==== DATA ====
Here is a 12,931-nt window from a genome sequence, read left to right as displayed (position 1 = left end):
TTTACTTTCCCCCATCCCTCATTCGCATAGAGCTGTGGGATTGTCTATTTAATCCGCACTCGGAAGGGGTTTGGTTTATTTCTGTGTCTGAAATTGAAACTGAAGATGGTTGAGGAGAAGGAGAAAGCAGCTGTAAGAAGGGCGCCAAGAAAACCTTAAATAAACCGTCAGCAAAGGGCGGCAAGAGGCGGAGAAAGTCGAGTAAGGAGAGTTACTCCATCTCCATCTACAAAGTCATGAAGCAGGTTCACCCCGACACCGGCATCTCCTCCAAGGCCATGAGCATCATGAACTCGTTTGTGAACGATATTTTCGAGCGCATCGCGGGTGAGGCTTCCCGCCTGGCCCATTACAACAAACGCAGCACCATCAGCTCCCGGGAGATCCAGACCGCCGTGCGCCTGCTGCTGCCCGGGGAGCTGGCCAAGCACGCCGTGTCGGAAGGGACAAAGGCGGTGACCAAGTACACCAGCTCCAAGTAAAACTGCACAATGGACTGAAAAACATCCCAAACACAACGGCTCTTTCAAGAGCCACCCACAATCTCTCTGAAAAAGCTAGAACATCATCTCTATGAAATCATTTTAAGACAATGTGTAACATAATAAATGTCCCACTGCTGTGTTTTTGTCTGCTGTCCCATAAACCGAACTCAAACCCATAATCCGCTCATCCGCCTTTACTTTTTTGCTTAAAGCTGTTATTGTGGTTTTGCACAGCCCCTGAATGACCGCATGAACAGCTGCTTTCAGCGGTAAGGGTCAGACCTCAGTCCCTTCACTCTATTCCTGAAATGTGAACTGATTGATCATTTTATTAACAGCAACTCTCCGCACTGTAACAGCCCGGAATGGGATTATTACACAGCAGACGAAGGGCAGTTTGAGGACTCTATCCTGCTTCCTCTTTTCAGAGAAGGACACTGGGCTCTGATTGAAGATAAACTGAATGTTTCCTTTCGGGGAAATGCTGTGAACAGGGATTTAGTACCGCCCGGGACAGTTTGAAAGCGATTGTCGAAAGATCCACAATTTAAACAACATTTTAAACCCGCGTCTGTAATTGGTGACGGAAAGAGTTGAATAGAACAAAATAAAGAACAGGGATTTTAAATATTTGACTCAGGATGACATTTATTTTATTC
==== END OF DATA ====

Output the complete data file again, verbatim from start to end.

Here is a 12,931-nt window from a genome sequence, read left to right as displayed (position 1 = left end):
TTTACTTTCCCCCATCCCTCATTCGCATAGAGCTGTGGGATTGTCTATTTAATCCGCACTCGGAAGGGGTTTGGTTTATTTCTGTGTCTGAAATTGAAACTGAAGATGGTTGAGGAGAAGGAGAAAGCAGCTGTAAGAAGGGCGCCAAGAAAACCTTAAATAAACCGTCAGCAAAGGGCGGCAAGAGGCGGAGAAAGTCGAGTAAGGAGAGTTACTCCATCTCCATCTACAAAGTCATGAAGCAGGTTCACCCCGACACCGGCATCTCCTCCAAGGCCATGAGCATCATGAACTCGTTTGTGAACGATATTTTCGAGCGCATCGCGGGTGAGGCTTCCCGCCTGGCCCATTACAACAAACGCAGCACCATCAGCTCCCGGGAGATCCAGACCGCCGTGCGCCTGCTGCTGCCCGGGGAGCTGGCCAAGCACGCCGTGTCGGAAGGGACAAAGGCGGTGACCAAGTACACCAGCTCCAAGTAAAACTGCACAATGGACTGAAAAACATCCCAAACACAACGGCTCTTTCAAGAGCCACCCACAATCTCTCTGAAAAAGCTAGAACATCATCTCTATGAAATCATTTTAAGACAATGTGTAACATAATAAATGTCCCACTGCTGTGTTTTTGTCTGCTGTCCCATAAACCGAACTCAAACCCATAATCCGCTCATCCGCCTTTACTTTTTTGCTTAAAGCTGTTATTGTGGTTTTGCACAGCCCCTGAATGACCGCATGAACAGCTGCTTTCAGCGGTAAGGGTCAGACCTCAGTCCCTTCACTCTATTCCTGAAATGTGAACTGATTGATCATTTTATTAACAGCAACTCTCCGCACTGTAACAGCCCGGAATGGGATTATTACACAGCAGACGAAGGGCAGTTTGAGGACTCTATCCTGCTTCCTCTTTTCAGAGAAGGACACTGGGCTCTGATTGAAGATAAACTGAATGTTTCCTTTCGGGGAAATGCTGTGAACAGGGATTTAGTACCGCCCGGGACAGTTTGAAAGCGATTGTCGAAAGATCCACAATTTAAACAACATTTTAAACCCGCGTCTGTAATTGGTGACGGAAAGAGTTGAATAGAACAAAATAAAGAACAGGGATTTTAAATATTTGACTCAGGATGACATTTATTTTATTC